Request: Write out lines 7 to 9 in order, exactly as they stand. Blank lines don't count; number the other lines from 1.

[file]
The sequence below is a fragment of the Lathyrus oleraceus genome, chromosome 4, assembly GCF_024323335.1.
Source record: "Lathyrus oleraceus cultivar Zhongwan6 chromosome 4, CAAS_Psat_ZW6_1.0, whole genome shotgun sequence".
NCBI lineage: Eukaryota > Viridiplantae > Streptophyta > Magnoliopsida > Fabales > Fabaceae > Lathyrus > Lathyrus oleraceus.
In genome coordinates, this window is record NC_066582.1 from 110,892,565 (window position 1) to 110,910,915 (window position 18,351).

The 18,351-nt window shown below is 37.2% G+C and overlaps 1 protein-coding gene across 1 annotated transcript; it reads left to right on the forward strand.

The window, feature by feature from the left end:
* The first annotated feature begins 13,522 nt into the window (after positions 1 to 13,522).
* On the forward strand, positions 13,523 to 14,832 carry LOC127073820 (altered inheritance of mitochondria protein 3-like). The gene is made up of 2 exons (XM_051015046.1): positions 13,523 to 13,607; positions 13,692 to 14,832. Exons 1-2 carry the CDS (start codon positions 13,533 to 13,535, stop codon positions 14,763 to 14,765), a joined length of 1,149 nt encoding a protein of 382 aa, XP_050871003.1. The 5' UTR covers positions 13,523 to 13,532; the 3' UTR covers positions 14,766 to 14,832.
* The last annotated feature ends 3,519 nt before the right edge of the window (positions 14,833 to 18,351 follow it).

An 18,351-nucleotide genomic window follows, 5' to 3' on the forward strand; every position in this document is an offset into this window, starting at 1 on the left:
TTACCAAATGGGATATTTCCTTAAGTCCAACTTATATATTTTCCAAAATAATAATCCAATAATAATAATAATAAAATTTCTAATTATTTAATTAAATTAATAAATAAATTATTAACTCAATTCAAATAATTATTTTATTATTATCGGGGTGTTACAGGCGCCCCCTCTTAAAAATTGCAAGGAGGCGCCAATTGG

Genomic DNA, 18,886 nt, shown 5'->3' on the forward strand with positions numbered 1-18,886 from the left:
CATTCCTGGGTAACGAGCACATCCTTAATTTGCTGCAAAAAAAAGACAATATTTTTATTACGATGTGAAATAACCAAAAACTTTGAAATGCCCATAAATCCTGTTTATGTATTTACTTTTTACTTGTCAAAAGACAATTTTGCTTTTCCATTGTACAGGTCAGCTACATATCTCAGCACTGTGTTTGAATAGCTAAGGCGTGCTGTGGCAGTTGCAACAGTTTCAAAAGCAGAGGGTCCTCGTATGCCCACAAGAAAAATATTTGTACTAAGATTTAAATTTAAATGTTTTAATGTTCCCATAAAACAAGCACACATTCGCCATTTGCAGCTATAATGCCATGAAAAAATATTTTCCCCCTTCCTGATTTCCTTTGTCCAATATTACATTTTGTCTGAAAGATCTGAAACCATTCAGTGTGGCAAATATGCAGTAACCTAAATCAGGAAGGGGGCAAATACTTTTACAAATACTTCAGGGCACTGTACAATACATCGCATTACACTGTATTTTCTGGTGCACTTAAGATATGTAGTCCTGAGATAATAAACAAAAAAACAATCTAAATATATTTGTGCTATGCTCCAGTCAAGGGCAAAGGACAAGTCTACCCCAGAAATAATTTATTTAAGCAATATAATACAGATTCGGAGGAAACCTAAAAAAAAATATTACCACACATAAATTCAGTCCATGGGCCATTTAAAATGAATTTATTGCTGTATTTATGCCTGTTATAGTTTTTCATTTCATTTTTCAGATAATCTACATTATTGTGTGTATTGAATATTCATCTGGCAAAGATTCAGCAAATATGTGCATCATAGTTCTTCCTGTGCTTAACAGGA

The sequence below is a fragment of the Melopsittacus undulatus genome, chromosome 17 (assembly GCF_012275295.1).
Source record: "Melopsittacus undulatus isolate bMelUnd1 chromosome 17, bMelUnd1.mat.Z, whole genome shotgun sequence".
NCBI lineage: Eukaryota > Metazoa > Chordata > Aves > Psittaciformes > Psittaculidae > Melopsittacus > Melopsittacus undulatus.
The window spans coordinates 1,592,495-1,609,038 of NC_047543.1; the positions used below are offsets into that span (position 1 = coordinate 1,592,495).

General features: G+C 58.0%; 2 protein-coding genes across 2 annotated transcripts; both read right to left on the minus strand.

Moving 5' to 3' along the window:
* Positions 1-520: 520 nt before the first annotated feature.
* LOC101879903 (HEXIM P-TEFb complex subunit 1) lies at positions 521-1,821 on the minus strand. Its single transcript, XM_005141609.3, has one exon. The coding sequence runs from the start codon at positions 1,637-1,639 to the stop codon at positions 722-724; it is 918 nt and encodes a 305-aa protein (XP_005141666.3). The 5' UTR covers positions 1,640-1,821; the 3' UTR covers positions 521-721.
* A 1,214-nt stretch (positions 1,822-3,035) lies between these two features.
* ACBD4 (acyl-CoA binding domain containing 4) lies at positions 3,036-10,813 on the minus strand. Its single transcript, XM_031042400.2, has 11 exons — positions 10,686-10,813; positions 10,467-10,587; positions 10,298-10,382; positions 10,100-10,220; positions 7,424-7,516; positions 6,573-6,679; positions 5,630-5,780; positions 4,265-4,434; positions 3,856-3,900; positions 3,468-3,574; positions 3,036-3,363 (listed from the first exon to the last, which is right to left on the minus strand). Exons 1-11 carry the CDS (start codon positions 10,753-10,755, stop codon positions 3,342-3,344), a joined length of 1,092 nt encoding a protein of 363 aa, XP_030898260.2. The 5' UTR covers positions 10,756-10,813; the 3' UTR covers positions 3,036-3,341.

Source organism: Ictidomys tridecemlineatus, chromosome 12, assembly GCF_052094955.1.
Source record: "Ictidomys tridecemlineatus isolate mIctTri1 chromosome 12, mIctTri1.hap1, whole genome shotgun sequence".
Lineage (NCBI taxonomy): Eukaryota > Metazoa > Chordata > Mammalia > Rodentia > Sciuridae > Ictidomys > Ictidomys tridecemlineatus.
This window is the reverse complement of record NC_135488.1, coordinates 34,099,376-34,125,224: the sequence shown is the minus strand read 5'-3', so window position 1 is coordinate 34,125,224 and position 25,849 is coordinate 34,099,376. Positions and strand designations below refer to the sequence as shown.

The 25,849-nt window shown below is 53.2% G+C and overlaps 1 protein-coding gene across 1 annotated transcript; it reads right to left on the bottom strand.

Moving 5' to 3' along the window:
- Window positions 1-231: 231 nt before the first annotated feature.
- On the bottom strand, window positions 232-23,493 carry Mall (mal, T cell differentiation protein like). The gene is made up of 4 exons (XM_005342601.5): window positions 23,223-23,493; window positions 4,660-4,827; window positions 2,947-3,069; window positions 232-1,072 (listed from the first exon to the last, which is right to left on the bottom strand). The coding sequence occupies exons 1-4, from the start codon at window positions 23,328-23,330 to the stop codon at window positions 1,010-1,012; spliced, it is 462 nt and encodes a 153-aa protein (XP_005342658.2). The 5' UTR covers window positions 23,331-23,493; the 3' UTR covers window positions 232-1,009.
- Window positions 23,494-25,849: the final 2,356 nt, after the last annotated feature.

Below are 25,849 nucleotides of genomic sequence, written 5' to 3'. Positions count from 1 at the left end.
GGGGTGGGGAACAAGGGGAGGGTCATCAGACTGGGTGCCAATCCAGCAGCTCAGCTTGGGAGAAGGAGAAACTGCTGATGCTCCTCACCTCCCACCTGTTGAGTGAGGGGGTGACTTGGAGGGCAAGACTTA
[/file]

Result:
* The first annotated feature begins 13,522 nt into the window (after positions 1 to 13,522).
* On the forward strand, positions 13,523 to 14,832 carry LOC127073820 (altered inheritance of mitochondria protein 3-like). The gene is made up of 2 exons (XM_051015046.1): positions 13,523 to 13,607; positions 13,692 to 14,832. Exons 1-2 carry the CDS (start codon positions 13,533 to 13,535, stop codon positions 14,763 to 14,765), a joined length of 1,149 nt encoding a protein of 382 aa, XP_050871003.1. The 5' UTR covers positions 13,523 to 13,532; the 3' UTR covers positions 14,766 to 14,832.
* The last annotated feature ends 3,519 nt before the right edge of the window (positions 14,833 to 18,351 follow it).